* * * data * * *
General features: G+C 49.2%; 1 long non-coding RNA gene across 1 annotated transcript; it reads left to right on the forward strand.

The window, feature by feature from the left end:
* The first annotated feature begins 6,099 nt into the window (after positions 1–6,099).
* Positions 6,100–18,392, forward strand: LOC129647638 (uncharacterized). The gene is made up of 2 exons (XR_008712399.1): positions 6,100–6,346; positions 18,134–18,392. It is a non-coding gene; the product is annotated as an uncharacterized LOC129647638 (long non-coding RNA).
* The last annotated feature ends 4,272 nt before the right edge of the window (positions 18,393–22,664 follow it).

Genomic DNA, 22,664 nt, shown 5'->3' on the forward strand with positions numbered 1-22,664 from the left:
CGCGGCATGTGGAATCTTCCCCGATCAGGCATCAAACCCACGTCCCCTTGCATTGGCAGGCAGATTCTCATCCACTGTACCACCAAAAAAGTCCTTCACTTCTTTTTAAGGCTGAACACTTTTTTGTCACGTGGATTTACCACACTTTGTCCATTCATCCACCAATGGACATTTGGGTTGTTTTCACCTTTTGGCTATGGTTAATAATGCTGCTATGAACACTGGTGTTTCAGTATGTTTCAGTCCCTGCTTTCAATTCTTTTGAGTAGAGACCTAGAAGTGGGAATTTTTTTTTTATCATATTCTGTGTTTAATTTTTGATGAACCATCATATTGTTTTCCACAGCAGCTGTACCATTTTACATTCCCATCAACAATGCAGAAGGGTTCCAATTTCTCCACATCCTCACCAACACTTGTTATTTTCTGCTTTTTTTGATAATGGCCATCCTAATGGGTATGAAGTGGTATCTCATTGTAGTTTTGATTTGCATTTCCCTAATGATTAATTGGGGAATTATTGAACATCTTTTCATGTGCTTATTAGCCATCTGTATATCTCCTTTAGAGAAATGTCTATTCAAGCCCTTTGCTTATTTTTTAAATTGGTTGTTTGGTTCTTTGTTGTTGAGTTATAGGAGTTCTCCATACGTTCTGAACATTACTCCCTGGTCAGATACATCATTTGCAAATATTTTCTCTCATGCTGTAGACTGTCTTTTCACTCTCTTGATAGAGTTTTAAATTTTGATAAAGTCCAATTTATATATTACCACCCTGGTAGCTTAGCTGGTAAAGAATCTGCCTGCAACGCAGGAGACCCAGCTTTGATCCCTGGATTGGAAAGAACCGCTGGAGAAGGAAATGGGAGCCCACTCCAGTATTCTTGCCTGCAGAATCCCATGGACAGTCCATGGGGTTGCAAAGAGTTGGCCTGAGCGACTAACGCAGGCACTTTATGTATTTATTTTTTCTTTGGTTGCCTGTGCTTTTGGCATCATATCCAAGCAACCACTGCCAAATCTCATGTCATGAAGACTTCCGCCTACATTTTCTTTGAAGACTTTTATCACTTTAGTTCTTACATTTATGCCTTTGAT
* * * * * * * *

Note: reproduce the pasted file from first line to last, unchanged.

General features: G+C 49.2%; 1 long non-coding RNA gene across 1 annotated transcript; it reads left to right on the forward strand.

The window, feature by feature from the left end:
* The first annotated feature begins 6,099 nt into the window (after positions 1–6,099).
* Positions 6,100–18,392, forward strand: LOC129647638 (uncharacterized). The gene is made up of 2 exons (XR_008712399.1): positions 6,100–6,346; positions 18,134–18,392. It is a non-coding gene; the product is annotated as an uncharacterized LOC129647638 (long non-coding RNA).
* The last annotated feature ends 4,272 nt before the right edge of the window (positions 18,393–22,664 follow it).

Genomic DNA, 22,664 nt, shown 5'->3' on the forward strand with positions numbered 1-22,664 from the left:
CGCGGCATGTGGAATCTTCCCCGATCAGGCATCAAACCCACGTCCCCTTGCATTGGCAGGCAGATTCTCATCCACTGTACCACCAAAAAAGTCCTTCACTTCTTTTTAAGGCTGAACACTTTTTTGTCACGTGGATTTACCACACTTTGTCCATTCATCCACCAATGGACATTTGGGTTGTTTTCACCTTTTGGCTATGGTTAATAATGCTGCTATGAACACTGGTGTTTCAGTATGTTTCAGTCCCTGCTTTCAATTCTTTTGAGTAGAGACCTAGAAGTGGGAATTTTTTTTTTATCATATTCTGTGTTTAATTTTTGATGAACCATCATATTGTTTTCCACAGCAGCTGTACCATTTTACATTCCCATCAACAATGCAGAAGGGTTCCAATTTCTCCACATCCTCACCAACACTTGTTATTTTCTGCTTTTTTTGATAATGGCCATCCTAATGGGTATGAAGTGGTATCTCATTGTAGTTTTGATTTGCATTTCCCTAATGATTAATTGGGGAATTATTGAACATCTTTTCATGTGCTTATTAGCCATCTGTATATCTCCTTTAGAGAAATGTCTATTCAAGCCCTTTGCTTATTTTTTAAATTGGTTGTTTGGTTCTTTGTTGTTGAGTTATAGGAGTTCTCCATACGTTCTGAACATTACTCCCTGGTCAGATACATCATTTGCAAATATTTTCTCTCATGCTGTAGACTGTCTTTTCACTCTCTTGATAGAGTTTTAAATTTTGATAAAGTCCAATTTATATATTACCACCCTGGTAGCTTAGCTGGTAAAGAATCTGCCTGCAACGCAGGAGACCCAGCTTTGATCCCTGGATTGGAAAGAACCGCTGGAGAAGGAAATGGGAGCCCACTCCAGTATTCTTGCCTGCAGAATCCCATGGACAGTCCATGGGGTTGCAAAGAGTTGGCCTGAGCGACTAACGCAGGCACTTTATGTATTTATTTTTTCTTTGGTTGCCTGTGCTTTTGGCATCATATCCAAGCAACCACTGCCAAATCTCATGTCATGAAGACTTCCGCCTACATTTTCTTTGAAGACTTTTATCACTTTAGTTCTTACATTTATGCCTTTGAT